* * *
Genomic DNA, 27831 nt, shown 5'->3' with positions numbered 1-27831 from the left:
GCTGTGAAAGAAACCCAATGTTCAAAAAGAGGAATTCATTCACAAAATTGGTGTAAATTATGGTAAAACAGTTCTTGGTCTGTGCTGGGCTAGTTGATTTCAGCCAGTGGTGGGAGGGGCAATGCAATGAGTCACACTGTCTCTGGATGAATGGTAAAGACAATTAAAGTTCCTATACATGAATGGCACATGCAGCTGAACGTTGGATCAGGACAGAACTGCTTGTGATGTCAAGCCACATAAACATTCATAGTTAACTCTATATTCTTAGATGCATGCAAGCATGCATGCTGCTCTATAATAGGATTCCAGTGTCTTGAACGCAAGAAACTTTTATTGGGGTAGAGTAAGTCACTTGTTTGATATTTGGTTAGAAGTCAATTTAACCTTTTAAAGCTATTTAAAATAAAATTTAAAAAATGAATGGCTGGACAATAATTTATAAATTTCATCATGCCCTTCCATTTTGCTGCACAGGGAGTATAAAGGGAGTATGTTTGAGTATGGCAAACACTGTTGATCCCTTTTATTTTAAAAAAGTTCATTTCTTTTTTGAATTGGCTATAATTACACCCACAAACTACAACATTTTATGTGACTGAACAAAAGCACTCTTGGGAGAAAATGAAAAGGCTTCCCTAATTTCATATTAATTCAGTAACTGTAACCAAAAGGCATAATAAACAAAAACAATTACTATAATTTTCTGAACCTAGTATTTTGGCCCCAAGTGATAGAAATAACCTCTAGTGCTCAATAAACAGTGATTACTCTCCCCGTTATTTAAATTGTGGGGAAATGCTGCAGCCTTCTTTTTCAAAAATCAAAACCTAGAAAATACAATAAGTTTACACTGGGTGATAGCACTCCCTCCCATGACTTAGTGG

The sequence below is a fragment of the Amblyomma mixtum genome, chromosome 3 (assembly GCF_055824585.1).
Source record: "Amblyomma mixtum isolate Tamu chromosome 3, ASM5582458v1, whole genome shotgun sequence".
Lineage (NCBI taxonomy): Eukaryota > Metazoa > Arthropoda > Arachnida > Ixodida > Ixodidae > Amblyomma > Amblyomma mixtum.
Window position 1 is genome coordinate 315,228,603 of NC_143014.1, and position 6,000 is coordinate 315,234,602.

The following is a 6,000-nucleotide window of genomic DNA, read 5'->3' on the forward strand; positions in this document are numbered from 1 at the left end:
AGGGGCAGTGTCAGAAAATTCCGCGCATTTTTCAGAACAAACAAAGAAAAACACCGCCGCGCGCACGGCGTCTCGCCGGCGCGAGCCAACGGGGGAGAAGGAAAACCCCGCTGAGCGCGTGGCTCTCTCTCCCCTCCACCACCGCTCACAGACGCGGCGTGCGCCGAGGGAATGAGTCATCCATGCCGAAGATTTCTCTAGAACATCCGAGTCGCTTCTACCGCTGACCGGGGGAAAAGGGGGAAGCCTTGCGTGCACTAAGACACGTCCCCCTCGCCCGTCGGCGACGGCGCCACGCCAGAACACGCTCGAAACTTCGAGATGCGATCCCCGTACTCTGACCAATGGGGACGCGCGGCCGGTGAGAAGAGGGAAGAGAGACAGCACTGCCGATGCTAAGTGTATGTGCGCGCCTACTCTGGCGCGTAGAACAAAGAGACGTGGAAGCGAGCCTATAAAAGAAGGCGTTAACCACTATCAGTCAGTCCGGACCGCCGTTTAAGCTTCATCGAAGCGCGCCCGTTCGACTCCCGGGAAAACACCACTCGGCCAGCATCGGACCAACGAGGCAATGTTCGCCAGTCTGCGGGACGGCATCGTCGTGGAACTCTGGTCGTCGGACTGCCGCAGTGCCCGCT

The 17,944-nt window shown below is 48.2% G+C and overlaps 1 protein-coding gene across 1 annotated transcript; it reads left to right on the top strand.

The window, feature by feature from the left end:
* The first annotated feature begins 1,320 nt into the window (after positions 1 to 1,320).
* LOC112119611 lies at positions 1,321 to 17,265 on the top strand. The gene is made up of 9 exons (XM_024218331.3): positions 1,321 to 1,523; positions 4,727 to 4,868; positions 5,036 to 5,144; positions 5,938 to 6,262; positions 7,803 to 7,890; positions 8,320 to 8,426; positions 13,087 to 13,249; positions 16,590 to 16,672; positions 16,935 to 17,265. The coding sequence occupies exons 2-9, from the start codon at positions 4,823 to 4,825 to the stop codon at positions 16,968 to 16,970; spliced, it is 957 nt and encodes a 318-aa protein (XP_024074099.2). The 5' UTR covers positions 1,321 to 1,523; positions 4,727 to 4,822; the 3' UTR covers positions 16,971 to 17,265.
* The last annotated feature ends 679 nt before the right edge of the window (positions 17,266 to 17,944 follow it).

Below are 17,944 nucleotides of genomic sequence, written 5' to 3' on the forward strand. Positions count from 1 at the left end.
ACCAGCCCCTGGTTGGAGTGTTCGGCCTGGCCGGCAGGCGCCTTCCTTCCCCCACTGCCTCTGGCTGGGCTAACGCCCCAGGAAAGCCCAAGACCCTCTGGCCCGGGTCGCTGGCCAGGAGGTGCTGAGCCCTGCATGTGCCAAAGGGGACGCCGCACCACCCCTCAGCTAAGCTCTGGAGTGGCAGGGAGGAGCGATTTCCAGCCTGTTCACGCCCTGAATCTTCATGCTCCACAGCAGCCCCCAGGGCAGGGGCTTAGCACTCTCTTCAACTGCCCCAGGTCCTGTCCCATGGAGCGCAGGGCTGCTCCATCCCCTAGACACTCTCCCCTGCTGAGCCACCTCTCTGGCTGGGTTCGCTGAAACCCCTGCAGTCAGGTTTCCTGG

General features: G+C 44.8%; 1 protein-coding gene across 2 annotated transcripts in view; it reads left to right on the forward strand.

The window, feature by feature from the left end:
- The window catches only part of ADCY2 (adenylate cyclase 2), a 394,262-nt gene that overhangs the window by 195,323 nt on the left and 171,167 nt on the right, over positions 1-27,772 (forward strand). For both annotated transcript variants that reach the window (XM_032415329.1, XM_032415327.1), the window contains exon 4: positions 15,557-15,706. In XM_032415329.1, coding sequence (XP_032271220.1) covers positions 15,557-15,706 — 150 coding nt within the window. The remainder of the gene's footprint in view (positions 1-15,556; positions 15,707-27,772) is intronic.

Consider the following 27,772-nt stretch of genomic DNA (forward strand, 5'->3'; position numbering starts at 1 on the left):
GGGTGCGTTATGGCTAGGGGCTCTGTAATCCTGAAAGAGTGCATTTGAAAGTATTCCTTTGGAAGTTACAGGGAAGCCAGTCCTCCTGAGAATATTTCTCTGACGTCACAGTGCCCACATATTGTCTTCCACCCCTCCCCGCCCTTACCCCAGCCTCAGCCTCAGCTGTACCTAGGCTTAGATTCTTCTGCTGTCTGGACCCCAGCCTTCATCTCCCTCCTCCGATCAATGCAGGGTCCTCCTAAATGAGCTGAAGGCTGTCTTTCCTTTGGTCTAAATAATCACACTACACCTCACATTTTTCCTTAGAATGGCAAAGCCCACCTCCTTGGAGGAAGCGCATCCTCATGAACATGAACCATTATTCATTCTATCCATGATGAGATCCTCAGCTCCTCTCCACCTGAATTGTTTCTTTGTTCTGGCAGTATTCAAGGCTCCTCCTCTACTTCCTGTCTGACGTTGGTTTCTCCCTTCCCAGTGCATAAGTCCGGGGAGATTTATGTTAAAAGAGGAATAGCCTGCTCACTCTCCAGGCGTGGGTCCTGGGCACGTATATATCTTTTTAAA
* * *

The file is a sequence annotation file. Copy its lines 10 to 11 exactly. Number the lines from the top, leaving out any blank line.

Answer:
The window, feature by feature from the left end:
* The first annotated feature begins 1,320 nt into the window (after positions 1 to 1,320).